Nonmanipulative proximal upper extremity automatisms lateralize contralaterally in temporal lobe epilepsy

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Abstract

Purpose: Upper extremity automatisms are considered to be an ipsilateral seizure lateralizing sign in temporal lobe epilepsy (TLE). Herein we describe different types of contralateral upper extremity automatisms (CUEAs). Methods: One hundred ninety-three video-(electroencephalography) EEGrecordings of 59 patients were reviewed. Other than two patients who refused surgery, all patients underwent standardized temporal lobectomy with favorable postoperative outcome. Fifty-seven seizures of 21 patients were selected with CUEAs. We evaluated their electroclinical characteristics and their relation to other lateralizing motor symptoms. Results: Two types of CUEAs were observed. Nonmanipulative, proximal upper extremity automatisms were seen unilaterally and contralaterally to the operated side. These automatisms were rhythmic; repetitive; and often occurred with a circulatory component resembling waving, flaunting, circling, or stirring movements. They occurred in 29 seizures (15%) of 11 patients (19%), in most seizures in the first half of the seizure, and never postictally, in various time sequences and combined with dystonic/tonic posturing or limb immobility. Manipulative/distal type of CUEAs occurred in 11 seizures (6%) of 7 patients (12%) on the unexpected contralateral side. These CUEAs were seen in all phases of the seizures, including in the postictal state. Discussion: Nonmanipulative unilateral proximal upper extremity automatism is a reliable lateralizing sign to the contralateral hemisphere in TLE. This sign may be pathophysiologically related to dystonic/tonic posturing. Manipulative distal automatisms have less lateralizing value.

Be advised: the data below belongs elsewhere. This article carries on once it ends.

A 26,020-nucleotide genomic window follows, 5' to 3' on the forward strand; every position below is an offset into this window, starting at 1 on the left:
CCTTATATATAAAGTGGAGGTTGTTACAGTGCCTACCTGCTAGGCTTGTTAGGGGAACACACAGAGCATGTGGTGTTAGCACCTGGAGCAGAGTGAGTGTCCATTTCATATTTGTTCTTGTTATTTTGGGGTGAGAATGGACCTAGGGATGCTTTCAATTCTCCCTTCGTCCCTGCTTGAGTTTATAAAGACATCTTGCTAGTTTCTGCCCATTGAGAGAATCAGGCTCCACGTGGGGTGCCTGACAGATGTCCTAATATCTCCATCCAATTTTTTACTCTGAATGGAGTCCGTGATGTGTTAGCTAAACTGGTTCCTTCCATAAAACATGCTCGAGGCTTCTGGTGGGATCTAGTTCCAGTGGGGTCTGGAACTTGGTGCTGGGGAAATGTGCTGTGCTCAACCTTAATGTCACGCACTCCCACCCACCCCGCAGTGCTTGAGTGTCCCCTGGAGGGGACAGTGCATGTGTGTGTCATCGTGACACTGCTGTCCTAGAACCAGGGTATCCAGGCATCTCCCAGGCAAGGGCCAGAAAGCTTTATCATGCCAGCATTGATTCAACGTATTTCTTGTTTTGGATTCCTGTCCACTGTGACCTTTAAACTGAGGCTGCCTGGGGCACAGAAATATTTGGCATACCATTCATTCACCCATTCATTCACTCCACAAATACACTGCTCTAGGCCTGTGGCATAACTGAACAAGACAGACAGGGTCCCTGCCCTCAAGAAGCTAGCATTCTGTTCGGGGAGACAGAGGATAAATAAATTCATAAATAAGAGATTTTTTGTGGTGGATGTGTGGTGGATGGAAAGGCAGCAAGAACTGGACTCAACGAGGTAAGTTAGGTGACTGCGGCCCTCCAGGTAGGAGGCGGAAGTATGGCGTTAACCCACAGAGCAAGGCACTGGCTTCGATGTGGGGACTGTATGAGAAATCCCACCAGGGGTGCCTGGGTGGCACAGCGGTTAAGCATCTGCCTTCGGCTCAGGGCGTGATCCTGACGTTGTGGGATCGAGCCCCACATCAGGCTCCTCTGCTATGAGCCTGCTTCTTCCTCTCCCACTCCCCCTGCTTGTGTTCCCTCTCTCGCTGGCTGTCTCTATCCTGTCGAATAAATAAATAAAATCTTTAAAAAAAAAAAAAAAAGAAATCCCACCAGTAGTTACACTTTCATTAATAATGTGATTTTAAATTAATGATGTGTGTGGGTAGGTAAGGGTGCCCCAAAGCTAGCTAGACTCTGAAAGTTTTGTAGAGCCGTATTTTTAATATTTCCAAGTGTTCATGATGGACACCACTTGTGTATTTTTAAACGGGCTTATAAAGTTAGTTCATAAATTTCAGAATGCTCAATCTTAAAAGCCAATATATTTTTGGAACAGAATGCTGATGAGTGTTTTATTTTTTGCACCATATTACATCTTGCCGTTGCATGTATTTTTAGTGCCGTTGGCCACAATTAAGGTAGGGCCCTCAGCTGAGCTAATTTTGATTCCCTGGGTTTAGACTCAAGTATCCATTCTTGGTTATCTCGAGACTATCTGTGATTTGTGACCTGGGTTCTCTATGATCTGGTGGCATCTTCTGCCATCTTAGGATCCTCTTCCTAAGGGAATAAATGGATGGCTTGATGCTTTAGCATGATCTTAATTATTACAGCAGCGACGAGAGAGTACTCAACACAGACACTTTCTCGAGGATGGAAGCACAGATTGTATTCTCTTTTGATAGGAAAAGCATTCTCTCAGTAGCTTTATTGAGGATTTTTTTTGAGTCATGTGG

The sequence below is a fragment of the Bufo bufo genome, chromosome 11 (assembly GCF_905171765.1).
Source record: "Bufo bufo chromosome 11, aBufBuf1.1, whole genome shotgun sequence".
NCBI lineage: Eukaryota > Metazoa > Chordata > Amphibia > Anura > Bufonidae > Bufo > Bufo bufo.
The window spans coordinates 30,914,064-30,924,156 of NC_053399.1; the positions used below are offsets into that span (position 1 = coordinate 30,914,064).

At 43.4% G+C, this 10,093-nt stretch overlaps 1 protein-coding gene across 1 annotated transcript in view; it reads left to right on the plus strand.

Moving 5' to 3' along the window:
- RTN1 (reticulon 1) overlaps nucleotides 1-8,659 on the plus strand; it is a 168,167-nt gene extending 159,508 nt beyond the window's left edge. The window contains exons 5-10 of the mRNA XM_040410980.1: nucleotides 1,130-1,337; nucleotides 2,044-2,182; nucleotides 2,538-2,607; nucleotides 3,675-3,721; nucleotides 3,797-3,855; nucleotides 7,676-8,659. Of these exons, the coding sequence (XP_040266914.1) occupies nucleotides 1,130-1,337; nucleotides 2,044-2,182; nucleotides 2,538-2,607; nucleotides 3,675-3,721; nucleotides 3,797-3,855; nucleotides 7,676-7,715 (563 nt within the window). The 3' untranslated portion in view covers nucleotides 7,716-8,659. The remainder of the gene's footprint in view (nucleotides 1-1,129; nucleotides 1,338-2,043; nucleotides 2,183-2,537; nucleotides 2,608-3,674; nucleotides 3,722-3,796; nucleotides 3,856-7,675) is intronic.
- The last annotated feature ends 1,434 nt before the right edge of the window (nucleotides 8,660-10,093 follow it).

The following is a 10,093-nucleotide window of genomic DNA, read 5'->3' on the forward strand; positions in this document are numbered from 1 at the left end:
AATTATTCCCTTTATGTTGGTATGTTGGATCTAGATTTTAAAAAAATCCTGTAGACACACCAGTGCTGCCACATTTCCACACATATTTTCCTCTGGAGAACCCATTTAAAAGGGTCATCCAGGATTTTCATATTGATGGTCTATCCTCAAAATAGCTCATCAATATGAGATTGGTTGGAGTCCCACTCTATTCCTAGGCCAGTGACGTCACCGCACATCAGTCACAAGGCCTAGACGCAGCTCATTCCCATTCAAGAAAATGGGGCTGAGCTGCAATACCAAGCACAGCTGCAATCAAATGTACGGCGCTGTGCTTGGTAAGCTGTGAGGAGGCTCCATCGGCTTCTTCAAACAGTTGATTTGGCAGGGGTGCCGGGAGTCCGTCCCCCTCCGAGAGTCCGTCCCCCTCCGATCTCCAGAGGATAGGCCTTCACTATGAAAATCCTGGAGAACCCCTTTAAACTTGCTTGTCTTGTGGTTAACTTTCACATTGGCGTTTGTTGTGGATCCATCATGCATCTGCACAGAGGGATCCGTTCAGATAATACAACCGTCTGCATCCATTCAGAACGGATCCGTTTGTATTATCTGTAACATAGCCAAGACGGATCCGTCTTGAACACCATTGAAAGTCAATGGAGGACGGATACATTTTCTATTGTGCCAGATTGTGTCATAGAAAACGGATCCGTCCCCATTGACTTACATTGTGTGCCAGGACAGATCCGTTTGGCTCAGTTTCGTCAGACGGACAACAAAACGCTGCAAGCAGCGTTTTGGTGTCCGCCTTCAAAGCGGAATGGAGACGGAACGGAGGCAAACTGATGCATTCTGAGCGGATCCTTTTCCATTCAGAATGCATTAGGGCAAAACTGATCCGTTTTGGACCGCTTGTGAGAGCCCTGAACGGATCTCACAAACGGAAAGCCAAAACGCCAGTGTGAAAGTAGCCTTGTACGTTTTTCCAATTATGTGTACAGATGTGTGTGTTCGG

Original languageEnglish
Pages (from-to)214-220
Number of pages7
JournalEpilepsia
Volume51
Issue number2
DOIs
Publication statusPublished - Feb 5 2010

Keywords

  • Contralateral
  • Dystonia
  • Temporal lobe epilepsy
  • Upper extremity automatisms

ASJC Scopus subject areas

  • Neurology
  • Clinical Neurology

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